The African Continent is and will remain central to South Africa’s foreign policy imperatives. Guided by the principles and vision of the National Development Plan (NDP) and South Africa’s National Interest, we are driven by a vision to create and achieve a Continent that is peaceful, democratic, non-racial, non-sexist, united and prosperous, which contributes to a world that is just and equitable.

In pursuit of our National Interest and Strategic Objectives, our engagements and priorities on the African Continent remain focused and poised on the strengthening of bilateral relations, the promotion of peace, security and stability, economic cooperation and integration, and the enhancement of the African Agenda.

Bilateral relations between South Africa and countries on the Continent are grounded in a historic and fraternal context and narrative, which is rooted in the Continent’s support and solidarity in our fight against colonialism and apartheid, in order to achieve national liberation.

As we consolidated our political relations on the Continent by expanding our diplomatic footprint through 47 Embassies, High Commissions and Consulates General; South Africa has also rapidly advanced her economic relations in Africa, through the expansion of our trade volumes, investment portfolio and economic relations across the length and breadth of the Continent. In this regard, South Africa has grown her bilateral trade portfolio with countries on the Continent from R 11.4 billion in 1994 to the current R 429 billion.

This has resulted in Africa becoming a prime destination of South African originated goods and services; especially value-added goods – which assists in contributing to the R 198 billion trade surplus, creating much needed jobs and opportunities for our people within the manufacturing, retail, fast moving consumer goods, financial services and transport/logistics sectors. It is also worth noting that the Southern African Development Community (SADC) accounts for approximately 80% of our total trade with the Continent.

Despite the deepened levels of political stability and security on the African Continent, our region continues to be plagued by pockets of instability and conflict, which impedes the prospects of future stability, prosperity, integration and development.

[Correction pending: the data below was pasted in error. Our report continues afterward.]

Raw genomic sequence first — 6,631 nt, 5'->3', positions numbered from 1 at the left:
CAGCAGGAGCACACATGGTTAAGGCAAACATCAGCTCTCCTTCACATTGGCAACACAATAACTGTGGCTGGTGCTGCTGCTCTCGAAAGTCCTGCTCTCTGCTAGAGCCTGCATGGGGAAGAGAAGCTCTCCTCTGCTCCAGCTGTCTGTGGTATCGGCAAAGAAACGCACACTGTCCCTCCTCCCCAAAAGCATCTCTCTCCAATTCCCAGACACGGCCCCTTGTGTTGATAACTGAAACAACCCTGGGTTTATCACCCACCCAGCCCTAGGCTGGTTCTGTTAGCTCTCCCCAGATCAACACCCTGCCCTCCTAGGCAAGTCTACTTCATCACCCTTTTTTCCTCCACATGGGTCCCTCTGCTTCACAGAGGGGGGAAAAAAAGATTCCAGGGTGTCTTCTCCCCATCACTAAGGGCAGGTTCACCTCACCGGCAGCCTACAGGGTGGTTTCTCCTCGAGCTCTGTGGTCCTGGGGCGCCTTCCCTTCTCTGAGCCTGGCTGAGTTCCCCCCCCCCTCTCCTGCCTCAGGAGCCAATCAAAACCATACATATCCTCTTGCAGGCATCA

In this regard, South Africa has actively participated, through both bilateral and multilateral efforts, to resolve some of the Continent’s pressing conflict areas; these countries include: Lesotho, the DRC, Madagascar, Burundi, South Sudan, Somalia, Central Africa Republic, Mali and Libya. South Africa also remains engaged in the peace and security dynamics of the Horn of Africa, the Sahel, the Great Lakes Region and the Lake Chad Basin.

South Africa will continue to play her part in conflict resolution in these countries and respective regions. In addition, South Africa reaffirms its continued solidarity to assist the people of Western Sahara in pursuit of their inalienable right to self-determination and decolonisation. South Africa remains steadfast in its rejection of all acts of terrorism and extremism that have increasingly affected countries on our Continent, contributing negatively on internal instability.

As a Continent we are doing quite well in holding regular and successful elections. We therefore take this opportunity to wish well all the countries that are scheduled to hold elections in 2018 and hope that they will do us proud in our efforts to entrench democracy, rule of law and good governance on the Continent. These countries include Zimbabwe, DRC, Madagascar, Cameroon and Mali.

One of the critical tenants of our foreign affairs policy is good governance and the adherence to democratic norms and ethos. This year a number of African countries will be holding elections. The people of these countries will be accorded their democratic right to elect the government of their choice. These countries are the DRC, Lesotho, Zimbabwe and Madagascar to name a few. We wish all the contesting parties well.